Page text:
No doubt, that’s what Judas was thinking about as he sat down to eat that night with Jesus and his friends. He felt the weight of the silver coins in one hand while he received the broken body and the spilled blood of Jesus in the other. Judas was wondering if this might be a good time to betray the one who was handing him his very life.

It’s hard to believe that Judas could have turned on Jesus like this and gone through the charade of participating in Jesus’ last meal with his disciples. What’s even more unbelievable is that Jesus himself knew exactly what was going on, and he still gave himself to the one who already had been paid to have him arrested and killed. 

As the story unfolds, we watch Jesus making a point of letting Judas know that he knows. “Very truly, I tell you, one of you will betray me,” Jesus tells his disciples. When they want to know who it is, he says, “It’s the one to whom I give this piece of bread when I have dipped it in the dish.” So he dips the bread in the dish and gives it to Judas.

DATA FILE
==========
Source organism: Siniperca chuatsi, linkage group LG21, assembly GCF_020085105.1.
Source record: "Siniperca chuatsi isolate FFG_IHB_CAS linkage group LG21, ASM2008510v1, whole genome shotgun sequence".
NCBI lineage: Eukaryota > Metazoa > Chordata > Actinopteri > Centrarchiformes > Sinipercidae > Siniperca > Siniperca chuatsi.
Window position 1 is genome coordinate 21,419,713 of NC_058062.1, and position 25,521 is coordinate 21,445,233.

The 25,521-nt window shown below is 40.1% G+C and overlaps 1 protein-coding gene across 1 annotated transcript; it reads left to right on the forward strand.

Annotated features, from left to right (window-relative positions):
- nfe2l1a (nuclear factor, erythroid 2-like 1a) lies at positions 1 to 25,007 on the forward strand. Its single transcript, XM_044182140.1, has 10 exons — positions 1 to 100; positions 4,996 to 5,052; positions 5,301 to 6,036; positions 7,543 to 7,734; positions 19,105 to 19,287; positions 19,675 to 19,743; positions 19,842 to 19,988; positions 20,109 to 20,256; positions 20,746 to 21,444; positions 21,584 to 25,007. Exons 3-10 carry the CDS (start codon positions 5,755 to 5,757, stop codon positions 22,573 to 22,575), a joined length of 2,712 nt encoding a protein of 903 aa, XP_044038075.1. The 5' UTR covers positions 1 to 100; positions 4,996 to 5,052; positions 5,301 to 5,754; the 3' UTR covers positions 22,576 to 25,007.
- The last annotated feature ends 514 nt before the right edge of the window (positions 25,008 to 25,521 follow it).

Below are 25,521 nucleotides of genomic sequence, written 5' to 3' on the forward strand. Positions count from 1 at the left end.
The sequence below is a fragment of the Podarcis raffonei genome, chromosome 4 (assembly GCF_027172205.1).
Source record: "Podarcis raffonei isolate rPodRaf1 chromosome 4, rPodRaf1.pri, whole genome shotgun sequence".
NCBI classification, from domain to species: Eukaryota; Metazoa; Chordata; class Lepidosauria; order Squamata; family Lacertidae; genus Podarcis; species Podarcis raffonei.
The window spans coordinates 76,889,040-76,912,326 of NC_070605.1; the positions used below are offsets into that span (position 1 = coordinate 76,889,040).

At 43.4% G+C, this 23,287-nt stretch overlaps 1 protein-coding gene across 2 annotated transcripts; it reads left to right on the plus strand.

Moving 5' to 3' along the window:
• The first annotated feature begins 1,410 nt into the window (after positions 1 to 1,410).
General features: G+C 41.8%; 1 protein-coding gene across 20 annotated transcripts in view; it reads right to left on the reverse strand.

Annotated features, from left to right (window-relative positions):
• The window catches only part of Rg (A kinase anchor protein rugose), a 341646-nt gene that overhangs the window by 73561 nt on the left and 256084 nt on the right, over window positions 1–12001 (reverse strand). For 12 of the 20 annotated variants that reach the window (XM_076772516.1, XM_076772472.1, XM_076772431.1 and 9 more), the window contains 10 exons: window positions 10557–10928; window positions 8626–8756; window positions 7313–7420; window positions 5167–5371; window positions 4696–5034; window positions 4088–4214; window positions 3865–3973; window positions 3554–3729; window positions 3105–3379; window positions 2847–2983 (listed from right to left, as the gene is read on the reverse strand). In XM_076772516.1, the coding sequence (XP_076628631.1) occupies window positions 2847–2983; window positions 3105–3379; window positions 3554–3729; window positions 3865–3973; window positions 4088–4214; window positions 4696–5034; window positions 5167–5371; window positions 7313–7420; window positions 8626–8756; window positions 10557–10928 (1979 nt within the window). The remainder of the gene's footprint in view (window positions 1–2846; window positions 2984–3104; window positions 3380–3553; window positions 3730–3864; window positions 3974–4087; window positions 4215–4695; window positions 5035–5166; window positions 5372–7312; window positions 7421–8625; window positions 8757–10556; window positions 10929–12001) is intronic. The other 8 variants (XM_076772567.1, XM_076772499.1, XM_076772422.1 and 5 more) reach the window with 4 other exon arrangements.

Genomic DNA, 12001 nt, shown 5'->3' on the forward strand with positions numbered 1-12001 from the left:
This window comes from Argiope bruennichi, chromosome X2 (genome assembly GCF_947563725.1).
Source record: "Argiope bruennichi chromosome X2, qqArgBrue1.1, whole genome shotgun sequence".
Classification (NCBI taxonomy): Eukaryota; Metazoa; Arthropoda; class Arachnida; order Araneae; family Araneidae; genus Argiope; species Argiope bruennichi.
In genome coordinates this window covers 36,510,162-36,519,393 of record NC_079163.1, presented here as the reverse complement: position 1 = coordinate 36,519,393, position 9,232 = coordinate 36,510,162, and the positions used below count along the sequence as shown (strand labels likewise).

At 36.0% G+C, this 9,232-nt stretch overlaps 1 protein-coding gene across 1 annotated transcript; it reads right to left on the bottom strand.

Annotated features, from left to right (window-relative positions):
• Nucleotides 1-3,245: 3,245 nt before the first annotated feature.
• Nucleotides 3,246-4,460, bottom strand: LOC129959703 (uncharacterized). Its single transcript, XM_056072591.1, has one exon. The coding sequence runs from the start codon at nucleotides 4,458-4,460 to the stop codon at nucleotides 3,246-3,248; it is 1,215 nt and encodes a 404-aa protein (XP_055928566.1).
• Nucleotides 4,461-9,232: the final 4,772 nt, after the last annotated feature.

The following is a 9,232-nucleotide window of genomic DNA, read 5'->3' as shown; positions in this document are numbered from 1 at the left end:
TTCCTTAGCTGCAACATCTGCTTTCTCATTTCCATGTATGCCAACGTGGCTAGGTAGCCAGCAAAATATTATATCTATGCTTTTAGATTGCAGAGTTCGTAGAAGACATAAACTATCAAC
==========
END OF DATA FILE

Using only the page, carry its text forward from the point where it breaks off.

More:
Now, only one of the disciples understood what was really going on at that moment. Jesus said to him, “Do quickly what you are going to do.” So Judas got up from the table and left.

I’ve often wondered why Jesus didn’t dismiss Judas at the beginning of the meal. Why did he wait until after he had shared such an intimate time with his closest friends? I imagine it might be like having your family gathered around your deathbed and seeing your arch-enemy standing there in the midst of them. A deeply personal last time to be with the ones you love the most would be ruined. In the same way, Judas had defiled this holy moment. If Jesus knew what was going on, it would have made more sense for him to ask Judas to leave earlier, so he could have been excluded from this loving encounter with his followers. But Jesus intentionally chose to include Judas.